3. Daughter-Two's run of shows has wrapped up. She was on a roll by the end and would happily have done another six performances I think.
(photo from Musical Stars performance trust)
4. The car, which coughed and died halfway up the hill the other week, cannot be resuscitated. Or, at least, its engine can't so an expensive transplant will be required. Which is pretty ironic given it's the first time we have bought a late model car and spent more than a few thousand dollars. The Husband very persuasively argued the case for finally having a "respectable" car. Seems to me it's like buying a pedigree dog. You're better off with a mongrel ie the cheap Japanese import like the last one we had that just kept going while looking scruffier and scruffier.
Meanwhile Daughter-One is taking Daughter-Two across town on two buses each morning, or in a taxi if she has to be there extra early for sports days and the like.
5. Thankfully the fireworks season is much shorter here than it was in Auckland, especially in the predominantly Chinese area where we lived up there. Fireworks are only allowed to be sold in the run-up to Guy Fawkes Night on November 5 - but a lot of stock-piling goes on and then there are random explosions after dark for the next six months whenever anyone has a birthday or some other reason to celebrate.
Down here in Wellington there were just a few bangs and bursts on the 5th, then again on the following Saturday when the Council put on a great display over the harbour.
In fact, I pretty much forgot it was Guy Fawkes night when I went to bed, only to be woken by a massive explosion just after I fell asleep. I was immediately wide awake and thinking "Wellington is under attack or the docks are exploding!" I leapt out of bed expecting to pull back the curtains and see a big fireball or something - only to remember as soon as my feet hit the floor and immediately fall sheepishly back under the covers.
Digital scrapbooking templates are so easy to use and make scrapping a breeze, but even those that include lots of elements and brushwork already in place will look result in beautifully different and unique layouts for every scrapbooker that uses them.
Even when they are both birthday layouts (as in the first two below!)
And here is Scrap Express 177 used by me and the wonderful Designer Digitals creative team:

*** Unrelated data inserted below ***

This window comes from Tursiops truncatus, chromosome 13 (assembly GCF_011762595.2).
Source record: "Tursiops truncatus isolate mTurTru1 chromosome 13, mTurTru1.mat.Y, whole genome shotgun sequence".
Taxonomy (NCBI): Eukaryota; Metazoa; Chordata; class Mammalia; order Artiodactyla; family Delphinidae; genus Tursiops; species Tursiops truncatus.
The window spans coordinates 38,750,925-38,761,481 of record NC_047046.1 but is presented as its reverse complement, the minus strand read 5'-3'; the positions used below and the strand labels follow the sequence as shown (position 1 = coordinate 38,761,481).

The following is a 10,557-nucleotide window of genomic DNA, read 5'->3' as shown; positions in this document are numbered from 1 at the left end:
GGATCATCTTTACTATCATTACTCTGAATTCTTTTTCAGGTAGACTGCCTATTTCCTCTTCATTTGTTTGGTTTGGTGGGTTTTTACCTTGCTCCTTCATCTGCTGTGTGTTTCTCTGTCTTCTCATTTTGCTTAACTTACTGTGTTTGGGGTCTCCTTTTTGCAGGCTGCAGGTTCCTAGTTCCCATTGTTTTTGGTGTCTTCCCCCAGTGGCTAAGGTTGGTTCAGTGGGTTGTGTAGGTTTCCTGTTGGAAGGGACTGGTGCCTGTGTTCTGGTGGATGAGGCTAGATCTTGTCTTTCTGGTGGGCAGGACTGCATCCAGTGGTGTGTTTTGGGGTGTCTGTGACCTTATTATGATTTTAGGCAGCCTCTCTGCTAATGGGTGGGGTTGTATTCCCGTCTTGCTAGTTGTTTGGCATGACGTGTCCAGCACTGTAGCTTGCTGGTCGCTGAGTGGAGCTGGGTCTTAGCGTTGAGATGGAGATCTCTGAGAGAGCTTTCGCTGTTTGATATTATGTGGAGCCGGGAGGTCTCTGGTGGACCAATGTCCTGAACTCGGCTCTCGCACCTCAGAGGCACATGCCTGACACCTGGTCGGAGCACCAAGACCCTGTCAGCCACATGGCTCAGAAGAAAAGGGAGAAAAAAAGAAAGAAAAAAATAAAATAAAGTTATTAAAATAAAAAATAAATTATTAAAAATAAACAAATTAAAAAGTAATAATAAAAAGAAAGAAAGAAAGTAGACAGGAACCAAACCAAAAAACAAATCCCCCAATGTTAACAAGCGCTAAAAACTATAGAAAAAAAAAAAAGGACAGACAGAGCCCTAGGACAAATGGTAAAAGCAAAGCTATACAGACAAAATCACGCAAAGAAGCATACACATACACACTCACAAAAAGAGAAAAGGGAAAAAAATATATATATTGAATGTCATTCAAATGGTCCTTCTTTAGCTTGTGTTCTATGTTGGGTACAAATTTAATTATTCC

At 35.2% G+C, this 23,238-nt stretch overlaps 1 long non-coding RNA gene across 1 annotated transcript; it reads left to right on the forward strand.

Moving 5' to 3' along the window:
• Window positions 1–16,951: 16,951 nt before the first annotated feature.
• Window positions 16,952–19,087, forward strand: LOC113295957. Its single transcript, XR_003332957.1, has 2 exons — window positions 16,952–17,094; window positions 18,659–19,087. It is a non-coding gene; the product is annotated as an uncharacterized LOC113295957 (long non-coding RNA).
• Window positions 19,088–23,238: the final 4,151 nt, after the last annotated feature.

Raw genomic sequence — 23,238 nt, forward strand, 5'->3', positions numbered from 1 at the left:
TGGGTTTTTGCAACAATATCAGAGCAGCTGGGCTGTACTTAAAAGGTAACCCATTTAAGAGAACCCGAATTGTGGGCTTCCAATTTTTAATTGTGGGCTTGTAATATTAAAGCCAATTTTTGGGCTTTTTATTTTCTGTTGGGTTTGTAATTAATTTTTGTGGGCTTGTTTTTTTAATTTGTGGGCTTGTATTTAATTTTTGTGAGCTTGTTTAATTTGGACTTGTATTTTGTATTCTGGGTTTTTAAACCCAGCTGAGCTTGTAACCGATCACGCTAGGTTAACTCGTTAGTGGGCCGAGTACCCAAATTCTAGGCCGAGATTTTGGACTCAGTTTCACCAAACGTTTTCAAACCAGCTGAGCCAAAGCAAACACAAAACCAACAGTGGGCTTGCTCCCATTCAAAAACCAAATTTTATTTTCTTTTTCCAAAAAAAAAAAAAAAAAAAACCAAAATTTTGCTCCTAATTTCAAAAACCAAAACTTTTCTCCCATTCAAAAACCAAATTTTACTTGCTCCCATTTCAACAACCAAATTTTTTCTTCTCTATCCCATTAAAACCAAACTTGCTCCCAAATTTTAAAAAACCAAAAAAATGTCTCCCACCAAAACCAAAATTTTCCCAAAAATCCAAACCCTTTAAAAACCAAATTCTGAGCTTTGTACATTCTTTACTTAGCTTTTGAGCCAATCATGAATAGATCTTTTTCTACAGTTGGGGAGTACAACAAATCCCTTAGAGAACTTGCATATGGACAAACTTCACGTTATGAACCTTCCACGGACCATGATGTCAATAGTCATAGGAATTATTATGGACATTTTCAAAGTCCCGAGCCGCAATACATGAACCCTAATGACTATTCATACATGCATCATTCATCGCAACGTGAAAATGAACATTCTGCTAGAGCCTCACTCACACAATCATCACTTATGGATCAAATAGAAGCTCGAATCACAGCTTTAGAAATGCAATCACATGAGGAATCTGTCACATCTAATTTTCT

1. It's that time of the year again, when the school (plus every extra-curricular class your child is enrolled in) schedules an end-of-year show.
Sadly, it's also when our car decided to take it's last breath, while halfway up a hill (blocking the traffic) on the way to Daughter-Two's school concert, for which we were already late (AND for which she had, in her bag, another child's costume she had accidentally grabbed at the end of the previous night's performance).
It coughed and it bunny hopped a couple of times, and then all life was gone.
Fortunately the taxi we called arrived quickly, we bundled in the two visiting grandmothers and we made it on time - although The Husband was left forlornly on the side of the road and only arrived at the venue literally as the performers filed off stage.
2. The highlight was the kapa haka, in which Daughter-Two (pasty white girl born in England) takes part with gusto.
3. Next on the agenda was "the big show" - or rather run of six shows - for the musical theatre group Daughter-Two belongs to. The run is still in progress, with two shows left later today. But we saw her in action last night in the title role and she was great.
4. I have been acting as her dresser much of the time, but for the first dress rehearsals I was working with the eight to ten year old girls. They were scarily organised - getting their costumes on and off, authoritatively telling each other what the next change was. (Although much of the rest of the time they were shutting each other in the lockers ...)
As it was after work I was a bit dressed up, and as well as politely asking my name so they could thank me properly, they were admiring my necklace and remarking on my nice top.
The next morning, after finishing my early morning work, I had to rush out at 8.30am with Daughter-Two for the first performance for local schools. Daughter-One asked "why are YOU dressed up" (given I was wearing make-up and somewhat more 'smart casual" clothes than normal for that time of the morning on a non-working day).
I had to admit that I didn't want to reveal my true scruffy self to some impressive nine-year olds.
5. Of course, there are always the one or two kids who always just dropped their clothes on the floor inside out, who never knew what the next costume change was and had to be told by their bossy peers, and who spent much of the time flicking the lights on and off. Some of the other dressers get angry with them but I just think, you'd be at home in my house ...
When Daughter-Two was born we lived outside London, in a tiny two bedroom cottage. Once she arrived it was clearly too small and, since we were expecting to be moving on overseas in the next year or two, we put it on the market and rented a big old house closer to the town centre.
The house belonged to an elderly man who had moved into a rest home but did not want the house sold. It came party furnished with some of his things, such as fringed standard lamps - and a baby grand piano.
This seemed too good an opportunity to miss so I found a piano teacher a few streets away and once a week Daughter-Two, in her pushchair, and I would take Daughter-One for a piano lesson.
Unfortunately it was the middle of winter, and pretty miserable by the time we returned home at 5.30pm.
One day I gave Daughter-two my woolly gloves to wear while walking home, and she loved them so much she insisted on keeping them on once we got home, flapping them about and smiling to herself.
From then on she always wore her "big hands" when we went to piano.